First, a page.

The ‘Trans’ That God Really Cares About
Hardly a day goes by where we don’t hear about “trans” — as in transgender. Whether it’s a trans child or a trans celebrity or a trans lawsuit, trans is ever before us.
But it’s not just transgender that’s in the news. We also hear about transracial and transabled and transhuman and trans-species — all of which leads me to focus on the trans that matters most to God: transgression.
I don’t mean that God doesn’t care about people who identify as transgender or who wrestle with other variations of trans. I simply mean that the “trans” that matters most to Him is the trans in transgression — as in disobedience, sin, wickedness, evil.
What Does Transgression Mean in the Biblical Sense?
What is the actual definition of transgression?
In our English Bibles, “transgression” has a very specific meaning: intentionally breaking God’s laws.
The English verb “transgress” comes from two Latin words, trans meaning “across” and gradi meaning “to go,” coming into English by way of Old French. So, to transgress is to “go across, step across,” while a transgression is the act of going across or stepping across.
In short, to transgress is “to act in violation of some law,” and you can transgress boundaries, customs, codes or guidelines.
In our English Bibles, “transgression” has a very specific meaning: intentionally breaking God’s laws. This means there is a willful nature to our actions. We know something is wrong, yet we do it anyway. We know God forbids it, but we disobey. We don’t just fall short of the mark while making our best efforts. We determine to do what is wrong. This is self-will. This is pride. This is rebellion.
Accordingly, the Hebrew word translated as “transgression” in most of our English Bibles means “an act of rebellion,” and it is related to a verb meaning “to rebel.” It’s not surprising that both the verb and the noun occur many times in the Old Testament.
In the New Testament, there is a more specialized word for “transgression,” and it carries the meaning of “stepping over” or “violating,” with specific reference to God’s law.
To explain this further, let’s say you’re driving 100 mph on a narrow, winding road that has no speed limits since it’s on private property. You are driving dangerously and foolishly and you might crash and even die, but you are not breaking any law because there is no law. But if you’re driving 100 mph on a public road with a 40 mph speed limit, not only are you driving dangerously and foolishly. You’re also breaking the law. You’re guilty of transgression.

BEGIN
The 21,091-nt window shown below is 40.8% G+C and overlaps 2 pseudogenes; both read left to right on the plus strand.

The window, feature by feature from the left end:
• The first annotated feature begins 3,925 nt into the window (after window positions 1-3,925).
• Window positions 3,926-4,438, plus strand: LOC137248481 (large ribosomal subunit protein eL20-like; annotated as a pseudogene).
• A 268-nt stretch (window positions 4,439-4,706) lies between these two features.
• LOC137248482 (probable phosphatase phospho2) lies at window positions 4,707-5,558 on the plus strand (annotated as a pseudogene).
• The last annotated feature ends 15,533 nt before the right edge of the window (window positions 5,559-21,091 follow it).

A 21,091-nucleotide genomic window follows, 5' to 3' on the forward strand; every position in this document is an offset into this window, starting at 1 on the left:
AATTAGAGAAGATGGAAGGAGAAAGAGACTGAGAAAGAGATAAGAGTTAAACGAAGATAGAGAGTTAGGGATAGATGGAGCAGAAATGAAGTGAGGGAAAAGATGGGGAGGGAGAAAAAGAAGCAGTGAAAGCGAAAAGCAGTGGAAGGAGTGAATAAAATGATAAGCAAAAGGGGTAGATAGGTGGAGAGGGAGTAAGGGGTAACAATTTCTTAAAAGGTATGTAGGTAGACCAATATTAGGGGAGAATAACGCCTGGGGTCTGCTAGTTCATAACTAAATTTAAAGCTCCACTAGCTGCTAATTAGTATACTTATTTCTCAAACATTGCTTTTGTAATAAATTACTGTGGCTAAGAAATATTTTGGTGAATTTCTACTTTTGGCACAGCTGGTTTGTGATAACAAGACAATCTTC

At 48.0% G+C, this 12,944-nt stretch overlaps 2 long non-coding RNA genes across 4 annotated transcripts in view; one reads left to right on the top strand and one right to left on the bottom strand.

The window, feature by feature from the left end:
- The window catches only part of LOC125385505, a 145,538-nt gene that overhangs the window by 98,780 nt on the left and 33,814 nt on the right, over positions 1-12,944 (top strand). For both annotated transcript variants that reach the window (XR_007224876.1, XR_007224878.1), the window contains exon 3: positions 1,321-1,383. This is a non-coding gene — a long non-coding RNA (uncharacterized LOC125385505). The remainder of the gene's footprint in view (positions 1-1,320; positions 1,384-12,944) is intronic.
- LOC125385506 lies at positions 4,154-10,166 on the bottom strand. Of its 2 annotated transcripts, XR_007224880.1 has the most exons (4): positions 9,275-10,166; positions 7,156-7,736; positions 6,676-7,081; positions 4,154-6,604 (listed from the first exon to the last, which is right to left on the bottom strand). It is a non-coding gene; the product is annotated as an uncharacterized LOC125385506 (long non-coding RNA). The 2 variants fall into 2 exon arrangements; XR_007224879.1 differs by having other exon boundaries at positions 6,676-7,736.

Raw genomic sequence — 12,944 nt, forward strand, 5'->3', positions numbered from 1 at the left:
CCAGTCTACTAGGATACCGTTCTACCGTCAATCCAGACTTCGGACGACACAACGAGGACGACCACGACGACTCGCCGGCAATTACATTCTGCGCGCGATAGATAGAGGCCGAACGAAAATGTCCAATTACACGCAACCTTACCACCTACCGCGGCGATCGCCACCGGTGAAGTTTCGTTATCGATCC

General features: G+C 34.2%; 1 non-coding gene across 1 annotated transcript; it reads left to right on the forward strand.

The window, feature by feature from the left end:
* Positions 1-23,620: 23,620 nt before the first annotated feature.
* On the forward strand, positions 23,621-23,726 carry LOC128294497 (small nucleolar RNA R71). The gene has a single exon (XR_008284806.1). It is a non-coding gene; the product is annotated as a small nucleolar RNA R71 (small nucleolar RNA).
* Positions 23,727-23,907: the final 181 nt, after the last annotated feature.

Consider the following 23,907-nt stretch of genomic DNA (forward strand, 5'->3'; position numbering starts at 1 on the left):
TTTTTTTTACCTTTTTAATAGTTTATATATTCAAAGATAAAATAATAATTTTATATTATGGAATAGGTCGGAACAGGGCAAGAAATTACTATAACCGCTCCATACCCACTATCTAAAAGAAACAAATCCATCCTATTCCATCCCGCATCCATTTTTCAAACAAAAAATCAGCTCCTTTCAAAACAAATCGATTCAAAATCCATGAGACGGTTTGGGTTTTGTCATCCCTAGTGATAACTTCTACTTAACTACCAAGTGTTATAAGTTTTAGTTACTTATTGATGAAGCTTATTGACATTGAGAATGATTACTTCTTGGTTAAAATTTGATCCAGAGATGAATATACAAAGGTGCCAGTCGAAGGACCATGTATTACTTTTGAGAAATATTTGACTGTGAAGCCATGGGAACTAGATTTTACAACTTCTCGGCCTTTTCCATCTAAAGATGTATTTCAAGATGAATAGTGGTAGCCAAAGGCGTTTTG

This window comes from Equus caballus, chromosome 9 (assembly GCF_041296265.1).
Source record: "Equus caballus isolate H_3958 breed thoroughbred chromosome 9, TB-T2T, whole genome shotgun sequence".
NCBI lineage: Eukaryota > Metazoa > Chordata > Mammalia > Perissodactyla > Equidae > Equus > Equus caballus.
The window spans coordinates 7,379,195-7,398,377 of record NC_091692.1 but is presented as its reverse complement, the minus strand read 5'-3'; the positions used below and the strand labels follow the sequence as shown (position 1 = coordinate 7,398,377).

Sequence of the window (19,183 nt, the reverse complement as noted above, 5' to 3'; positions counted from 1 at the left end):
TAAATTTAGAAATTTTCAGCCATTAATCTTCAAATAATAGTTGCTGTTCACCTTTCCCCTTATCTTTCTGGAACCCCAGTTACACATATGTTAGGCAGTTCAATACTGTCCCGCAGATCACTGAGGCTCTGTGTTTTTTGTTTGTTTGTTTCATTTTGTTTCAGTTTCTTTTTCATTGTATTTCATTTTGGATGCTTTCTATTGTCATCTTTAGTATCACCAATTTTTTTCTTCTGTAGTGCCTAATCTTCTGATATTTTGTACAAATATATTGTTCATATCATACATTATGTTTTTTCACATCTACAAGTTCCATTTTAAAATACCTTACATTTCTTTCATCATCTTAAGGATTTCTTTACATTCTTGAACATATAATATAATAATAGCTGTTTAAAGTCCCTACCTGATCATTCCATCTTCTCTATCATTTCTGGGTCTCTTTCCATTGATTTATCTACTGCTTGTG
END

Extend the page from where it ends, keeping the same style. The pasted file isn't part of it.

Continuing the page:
That is the state of the human race.
The Penalty for Such Transgression is Death
We’re not just like a curious toddler, innocently touching something we shouldn’t touch. We’re like a rebellious toddler, looking Mommy in the eyes defiantly, and touching the very thing she forbade us to touch. Only we’re not toddlers. We’re adults, and we’re fully responsible for our actions — for our transgressions.
Whether or not we like it or acknowledge it, God has given us His laws, His holy standards. They tell us what is right and wrong.
When any of us sin against the God-given internal, divine standards, we transgress God’s laws.
The most important ones are not just written in the Bible. They are written on our hearts. And when we sin against these laws, we sin against God and we transgress. Our sin is an act of rebellion against the Lord.
Of course, it is possible to harden our hearts to the point of insensitivity — where we no longer have any sense of guilt. But that’s not how it starts. A normal man who steals from an elderly woman and then, in fear that she’ll report him to the police, beats her to death, knows that he has done wrong. A normal woman who lies to her husband and deceives her children to carry on an illicit affair knows that she has done wrong.
Even atheists have consciences (some have very sensitive consciences). It is because the God they deny gave them a conscience. And when any of us sin against those internal, divine standards, we transgress God’s laws. The penalty for such transgression is death.
That’s the bad news.
Living in the Light of the Gospel
When our sins are forgiven through the cross, something else happens. We experience radical transformation, going from death to life.
The good news is that Jesus paid the death penalty for us. As the prophet Isaiah wrote, “he was pierced for our transgressions; he was crushed for our iniquities; upon him was the chastisement that brought us peace, and with his wounds we are healed. All we like sheep have gone astray; we have turned — every one — to his own way; and the LORD has laid on him the iniquity of us all” (Isa. 53:5-6).
Our sins and transgressions are incredibly ugly — just look at the ugliness of the cross. But they have been paid in full by the Lord Himself, and if we turn to Him in true repentance and faith, He will completely forgive us.
That is what we have just celebrated during this Passover-Easter season, and that’s the trans issue that God really cares about — dealing with our transgressions.
And when our sins are forgiven through the cross, something else happens — the best “trans” of all. We experience radical transformation, going from death to life, from condemned to forgiven, from lost to saved, from unclean to holy. Our God is a God who transforms!
For my own story, “From LSD to Ph.D.,” which describes my transformation from a heroin-shooting, LSD-using, 16-year-old, Jewish, rebellious hippie rock drummer to a husband and father and grandfather and minister and professor, click here.
By God’s grace, you can have your own story too!